iGEM Wageningen 2016 sent us these two BioBricks (BBa_K1913011 and BBa_K1913012) they constructed, one to detect guanine and one for vitamin B12. We helped them to show that the RFP expression is controlled by the concentration of either vitamin B12 or guanine. We could show an increasing RFP signal with increasing concentration of vitamin B12 and guanine using a photometric measurement with the plate reader (see protocol below). We also took pictures of the cells at the microscope with and without vitamin B12 or guanine.

Figure 3. BioBricks from Wageningen safely arrived in Groningen and happily grow on our agar plates.

1. Photometric measurement of the OD600 and mRFP fluorescence

Grow E. coli in 3 ml LB with 35 μl/ml chloramphenicol at 37°C and 220 rpm for 16 h. Prepare a transparent 96-well plate with a total volume of 250 μl. Provide 175 μl LB and 25 μl of the appropriate concentration of guanine or vitamin B12. Dilute cells to an OD600 of 0.5 with LB and add 50 μl of this dilutions to each well. To measure the fluorescence the excitation and emission of mRFP was set on 584 nm and 607 nm, respectively, with a bandwidth of 5 nm. The absorbance was measured at 600 nm. Measurements were taken every 20 min at 37°C with the plate reader (Varioskan LUX Reader, Thermo Fischer). The results can be seen in Figure 5 and 6.

Figure 4. mRFP fluorescence and OD600 for E. coli with the vitamin B12 biosensor BioBrick BBa_K19130011 measured with different concentrations of vitamin B12 over time.

The Figure 4 shows that E. coli expresses RFP in response to the concentration of vitamin B12 in the medium.

Figure 5. mRFP fluorescence and OD600 for E. coli with the guanine biosensor BioBrick BBa_K1913012 measured with different concentrations of guanine over time.

Figure 5 does not show that the expression of RFP in E. coli with the biosensor for guanine is actually correlating with its concentration.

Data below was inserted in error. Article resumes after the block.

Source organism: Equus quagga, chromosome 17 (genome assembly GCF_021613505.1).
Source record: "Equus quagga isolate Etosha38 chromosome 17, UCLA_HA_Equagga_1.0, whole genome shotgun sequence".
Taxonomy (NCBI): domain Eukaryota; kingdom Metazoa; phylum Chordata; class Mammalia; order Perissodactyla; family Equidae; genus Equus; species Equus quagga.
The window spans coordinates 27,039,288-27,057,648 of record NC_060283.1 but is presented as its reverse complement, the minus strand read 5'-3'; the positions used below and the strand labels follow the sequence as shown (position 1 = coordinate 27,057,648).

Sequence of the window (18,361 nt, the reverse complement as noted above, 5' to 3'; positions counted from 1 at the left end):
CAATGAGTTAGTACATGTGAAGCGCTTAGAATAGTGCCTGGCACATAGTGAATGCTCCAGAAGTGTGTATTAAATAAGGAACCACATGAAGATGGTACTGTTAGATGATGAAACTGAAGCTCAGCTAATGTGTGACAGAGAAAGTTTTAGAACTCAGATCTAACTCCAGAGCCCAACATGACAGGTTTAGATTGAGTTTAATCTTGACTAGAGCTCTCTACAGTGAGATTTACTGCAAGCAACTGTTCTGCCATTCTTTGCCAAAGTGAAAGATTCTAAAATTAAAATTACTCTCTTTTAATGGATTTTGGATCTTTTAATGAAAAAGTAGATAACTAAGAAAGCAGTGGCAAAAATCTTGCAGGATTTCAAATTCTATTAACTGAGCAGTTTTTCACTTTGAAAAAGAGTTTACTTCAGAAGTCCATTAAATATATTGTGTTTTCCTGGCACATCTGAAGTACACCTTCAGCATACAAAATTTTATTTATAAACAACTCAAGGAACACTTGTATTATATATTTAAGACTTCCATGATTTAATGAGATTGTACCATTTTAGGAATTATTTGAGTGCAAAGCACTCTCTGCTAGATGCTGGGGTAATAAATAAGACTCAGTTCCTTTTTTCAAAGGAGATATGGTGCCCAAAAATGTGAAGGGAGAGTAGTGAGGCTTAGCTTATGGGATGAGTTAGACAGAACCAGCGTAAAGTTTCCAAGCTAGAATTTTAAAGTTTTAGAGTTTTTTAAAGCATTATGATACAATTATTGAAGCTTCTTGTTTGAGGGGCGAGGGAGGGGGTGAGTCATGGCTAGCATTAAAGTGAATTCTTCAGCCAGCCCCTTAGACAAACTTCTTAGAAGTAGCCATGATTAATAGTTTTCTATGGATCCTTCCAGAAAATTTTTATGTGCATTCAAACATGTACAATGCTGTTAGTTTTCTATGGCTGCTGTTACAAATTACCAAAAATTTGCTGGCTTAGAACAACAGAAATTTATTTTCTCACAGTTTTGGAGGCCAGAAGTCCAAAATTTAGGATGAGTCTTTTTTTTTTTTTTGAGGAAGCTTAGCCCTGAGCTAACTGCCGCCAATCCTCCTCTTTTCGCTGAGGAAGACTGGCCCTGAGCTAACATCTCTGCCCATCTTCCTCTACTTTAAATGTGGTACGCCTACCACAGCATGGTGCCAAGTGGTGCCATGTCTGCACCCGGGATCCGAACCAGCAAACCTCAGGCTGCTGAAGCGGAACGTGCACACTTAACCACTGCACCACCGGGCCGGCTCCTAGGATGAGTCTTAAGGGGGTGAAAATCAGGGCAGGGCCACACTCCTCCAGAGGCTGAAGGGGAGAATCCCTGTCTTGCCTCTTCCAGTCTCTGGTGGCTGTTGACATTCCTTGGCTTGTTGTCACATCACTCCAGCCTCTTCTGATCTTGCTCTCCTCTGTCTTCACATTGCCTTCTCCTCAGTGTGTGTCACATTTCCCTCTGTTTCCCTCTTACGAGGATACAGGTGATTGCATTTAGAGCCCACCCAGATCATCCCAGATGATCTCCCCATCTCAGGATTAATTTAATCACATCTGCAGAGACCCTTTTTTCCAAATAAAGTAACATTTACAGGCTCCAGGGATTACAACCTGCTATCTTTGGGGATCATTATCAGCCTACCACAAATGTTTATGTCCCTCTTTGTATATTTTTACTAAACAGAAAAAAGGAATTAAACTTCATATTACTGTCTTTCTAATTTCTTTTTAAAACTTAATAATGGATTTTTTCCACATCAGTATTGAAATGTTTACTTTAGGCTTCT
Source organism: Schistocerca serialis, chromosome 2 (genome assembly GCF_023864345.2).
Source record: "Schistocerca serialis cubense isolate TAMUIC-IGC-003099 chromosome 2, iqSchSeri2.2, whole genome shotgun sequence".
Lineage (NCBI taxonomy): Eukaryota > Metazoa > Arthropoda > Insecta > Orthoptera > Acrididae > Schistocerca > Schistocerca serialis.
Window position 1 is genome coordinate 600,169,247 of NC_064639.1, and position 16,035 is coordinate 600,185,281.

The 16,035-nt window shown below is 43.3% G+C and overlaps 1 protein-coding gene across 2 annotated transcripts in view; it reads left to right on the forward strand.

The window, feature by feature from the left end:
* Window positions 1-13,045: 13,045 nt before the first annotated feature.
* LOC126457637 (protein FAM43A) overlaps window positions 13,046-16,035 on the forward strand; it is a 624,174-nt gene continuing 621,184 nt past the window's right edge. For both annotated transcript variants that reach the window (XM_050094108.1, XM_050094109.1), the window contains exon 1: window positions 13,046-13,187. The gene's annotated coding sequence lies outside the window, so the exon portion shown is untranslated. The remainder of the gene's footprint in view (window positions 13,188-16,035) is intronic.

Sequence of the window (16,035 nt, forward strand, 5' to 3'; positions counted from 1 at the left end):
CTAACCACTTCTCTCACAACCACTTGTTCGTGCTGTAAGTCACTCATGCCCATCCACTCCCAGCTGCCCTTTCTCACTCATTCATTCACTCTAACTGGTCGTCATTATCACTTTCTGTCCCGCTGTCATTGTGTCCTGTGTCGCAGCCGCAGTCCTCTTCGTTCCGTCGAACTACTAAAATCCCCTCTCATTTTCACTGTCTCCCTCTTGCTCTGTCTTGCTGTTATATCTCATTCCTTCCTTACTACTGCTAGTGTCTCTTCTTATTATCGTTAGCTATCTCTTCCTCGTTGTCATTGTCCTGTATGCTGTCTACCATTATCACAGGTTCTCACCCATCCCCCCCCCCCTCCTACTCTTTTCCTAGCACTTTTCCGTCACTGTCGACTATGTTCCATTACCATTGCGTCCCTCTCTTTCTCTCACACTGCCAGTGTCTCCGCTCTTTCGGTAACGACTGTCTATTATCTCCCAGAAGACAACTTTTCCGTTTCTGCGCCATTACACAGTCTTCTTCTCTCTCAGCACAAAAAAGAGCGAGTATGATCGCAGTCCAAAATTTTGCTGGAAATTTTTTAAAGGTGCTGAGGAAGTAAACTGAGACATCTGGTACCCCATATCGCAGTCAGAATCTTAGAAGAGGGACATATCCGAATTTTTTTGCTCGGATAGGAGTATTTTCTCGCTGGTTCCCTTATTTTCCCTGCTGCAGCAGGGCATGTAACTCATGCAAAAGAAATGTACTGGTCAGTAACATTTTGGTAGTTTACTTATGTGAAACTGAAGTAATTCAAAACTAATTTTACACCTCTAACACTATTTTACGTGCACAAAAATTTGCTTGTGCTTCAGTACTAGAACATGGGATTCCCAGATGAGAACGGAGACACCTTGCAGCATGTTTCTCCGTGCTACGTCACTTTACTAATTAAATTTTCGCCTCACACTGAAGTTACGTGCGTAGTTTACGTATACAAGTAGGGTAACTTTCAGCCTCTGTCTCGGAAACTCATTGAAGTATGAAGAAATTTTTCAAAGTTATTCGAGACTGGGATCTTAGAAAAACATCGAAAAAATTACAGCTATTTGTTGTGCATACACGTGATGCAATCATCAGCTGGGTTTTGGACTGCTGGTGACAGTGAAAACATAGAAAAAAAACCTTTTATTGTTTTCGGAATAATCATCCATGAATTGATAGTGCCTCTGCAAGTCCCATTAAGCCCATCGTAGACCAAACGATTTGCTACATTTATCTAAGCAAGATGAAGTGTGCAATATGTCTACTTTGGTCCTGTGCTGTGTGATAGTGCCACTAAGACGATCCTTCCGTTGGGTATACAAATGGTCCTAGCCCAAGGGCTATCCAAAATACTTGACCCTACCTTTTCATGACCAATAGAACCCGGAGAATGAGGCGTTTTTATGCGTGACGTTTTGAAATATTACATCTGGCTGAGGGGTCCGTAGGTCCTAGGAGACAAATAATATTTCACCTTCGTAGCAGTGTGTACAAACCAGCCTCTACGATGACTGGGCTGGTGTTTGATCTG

Figure 6. 96-well plate loaded with E. coli containing either the vitamin B12 or the guanine sensing BioBrick after 48 h. The RFP expression for the highest concentration of vitamin B12 is even visible by eye. See well B11 to C6 2 mg/L and C7 to D2 0,2 mg/L.

The difference in RFP expression in response to the concentration could even be seen by eye. See Figure 6 and a photo of the 96-well plate used for the plate reader experiment.

2. Microscopy of the E. coli with the biosensor

Grow E. coli in 3 ml LB with 35 μl/ml chloramphenicol at 37°C and 220 rpm for 16 h. The control grows in LB only. The sample is grown with 2 mg/L vitamin B12 or 0,1 mg/L guanine. 1,5 μl of cell culture is added to a microscopy slide covered with a thin layer of 1,5 % agarose (see microscopy protocol). Microscopy pictures were obtained with objective: Olympus 100X/1.40, camera: CoolSNAP_HQ / HQ2-ICX285 and software: Resolve3D softWoRx-Acquire Version was used. Phase contrast: Filter POL 50% 0,8 s exposure and red fluorescence: mCherry 32%, 0,8 s exposure was applied.

Vitamin B12 sensing BioBrick BBa_K1913011:

Figure 7. Microscopy pictures of E. coli with the vitamin B12 biosensor. (A) is grown in regular LB medium. (B) is grown in LB medium with a concentration of 2mg/L vitamin B12.

Guanine sensing BioBrick BBa_K1913012:

Figure 8. Microscopy pictures of E. coli with the guanine biosensor. (A) is grown in regular LB medium. (B) is grown in LB medium with a concentration of 0,1 mg/L guanine.

Both experiments show that the RFP is already expressed in regular LB. This is probably due to traces of guanine and vitamin B12 in LB medium. Nevertheless the pictures also show that the RFP signal increases with the addition of guanine and vitamin B12.

Dutch meet up with iGEM Wageningen, Eindhoven, Leiden:

Figure 9. Our presentation at the Dutch meet up

At this meeting we shared our first presentations and gave each other feedback. It was very useful for starting up our iGEM projects. Social snack was included. Special thanks to Wageningen for hosting us!